Robin says he stays in ‘to keep the right-wing sods out’. But the nature of his party activism has dramatically changed: he no longer works for the party in general, but to ‘get Ian re-elected’. ‘We want socialism to stay in Norwich,’ he says. One long-time Norwich activist described Labour as a ‘party in waiting; waiting for Blair to go’.
A similar tale is being told around the country. In Hartlepool, the lack of activists has meant that three quarters of the people campaigning for the Labour candidate in September’s by-election are paid staff, many of whom have been bussed in and put up in hotels for three months. Neighbouring Sedgefield, Blair’s constituency, could only find a car-load of supporters to help. Not surprising, though, when it was discovered that Labour Party head office had already designed election materials for its favoured candidate, even before the selection process had taken place.
Mike Watts, the Labour Party’s finance and personnel director from 1987 to 1993, is one of the disillusioned. ‘I would never join today’s Labour Party, but I was a member long before Blair came in, and I will be a member when Blair is just a bad memory,’ he says determinedly. ‘But I find it difficult to motivate myself to do anything to support the regime.’ Watts has instead thrown his energies into the left-leaning think-tank Catalyst, and also spends time campaigning for CND.
Nationally, Labour membership has hit a new low of 190,000 members, half of what it was when Blair came to power and the lowest it’s been since the party split during Ramsay MacDonald’s leadership in the 1930s. Trade union support for Labour is also beginning to crumble (see ‘Union wild card seeks to trump modernisers from within’). The remaining members are hardly representative of British society, or even Labour voters. In a recent study, political scientists Patrick Seyd and Paul Whiteley found that 60 per cent of Labour members were male and a high percentage were graduates aged over 40. ‘What worries me,’ says NEC member Ann Black, ‘is that the decline will carry on until we lose an election, and that’s when the party will collapse.’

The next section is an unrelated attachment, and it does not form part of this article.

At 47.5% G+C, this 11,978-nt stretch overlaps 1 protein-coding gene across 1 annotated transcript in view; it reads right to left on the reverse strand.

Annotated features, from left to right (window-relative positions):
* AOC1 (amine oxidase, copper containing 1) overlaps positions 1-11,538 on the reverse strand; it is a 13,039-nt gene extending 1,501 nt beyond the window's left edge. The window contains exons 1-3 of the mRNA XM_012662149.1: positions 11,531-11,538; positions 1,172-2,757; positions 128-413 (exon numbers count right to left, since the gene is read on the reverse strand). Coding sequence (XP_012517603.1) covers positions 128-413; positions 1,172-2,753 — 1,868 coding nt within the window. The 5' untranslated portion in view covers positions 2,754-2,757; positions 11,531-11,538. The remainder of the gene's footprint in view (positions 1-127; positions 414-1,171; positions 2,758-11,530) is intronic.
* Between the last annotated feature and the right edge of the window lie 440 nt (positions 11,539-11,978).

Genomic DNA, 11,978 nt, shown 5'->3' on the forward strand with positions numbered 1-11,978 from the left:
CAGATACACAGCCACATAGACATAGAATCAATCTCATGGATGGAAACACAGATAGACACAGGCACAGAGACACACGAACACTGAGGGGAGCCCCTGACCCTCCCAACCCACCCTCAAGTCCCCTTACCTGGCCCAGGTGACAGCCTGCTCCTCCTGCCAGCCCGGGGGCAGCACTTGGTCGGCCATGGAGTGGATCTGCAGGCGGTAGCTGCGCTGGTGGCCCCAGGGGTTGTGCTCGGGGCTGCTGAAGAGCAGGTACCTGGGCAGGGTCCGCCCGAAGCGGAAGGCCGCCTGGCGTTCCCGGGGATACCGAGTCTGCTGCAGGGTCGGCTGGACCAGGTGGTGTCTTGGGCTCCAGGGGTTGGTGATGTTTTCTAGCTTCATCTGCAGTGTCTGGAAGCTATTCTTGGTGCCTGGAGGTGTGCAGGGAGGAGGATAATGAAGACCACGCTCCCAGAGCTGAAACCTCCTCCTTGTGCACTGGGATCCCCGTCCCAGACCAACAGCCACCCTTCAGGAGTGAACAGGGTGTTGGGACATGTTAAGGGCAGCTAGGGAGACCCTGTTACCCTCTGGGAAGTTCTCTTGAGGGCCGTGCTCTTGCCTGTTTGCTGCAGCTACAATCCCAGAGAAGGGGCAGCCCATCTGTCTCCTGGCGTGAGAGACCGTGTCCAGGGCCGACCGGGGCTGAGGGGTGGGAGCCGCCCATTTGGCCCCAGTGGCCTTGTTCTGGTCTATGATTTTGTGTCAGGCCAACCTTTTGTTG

Labour’s membership crisis is no secret. But it is not only bad news for the New Labour hierarchy, which needs foot soldiers to knock on doors and deliver leaflets for the forthcoming general election. It undermines the very essence of the party as a grand coalition of the left: what do the ‘Reclaim the Labour Party’ clutch of left-wingers have left to reclaim?
There have been numerous attempts to take Labour back from the modernisers: the Campaign for Labour Party Democracy, Labour Reform, the Ernest Bevin Society, Chartist, the Network of Socialist Campaign Groups, Socialist Appeal, Socialist Conference, Labour Left Briefing and Labour Against the War, to name but a few.
Recent initiatives have focused on removing Blair. Under current rules, however, he can only be deposed if a majority at conference demands a leadership election; this is something the longstanding Campaign for Labour Party Democracy is currently trying to achieve. Then there’s the cross-party campaign to impeach Blair, which has only one Labour MP’s signature so far, that of former defence minister Peter Kilfoyle, though 60 more Labour backbenchers have apparently expressed interest.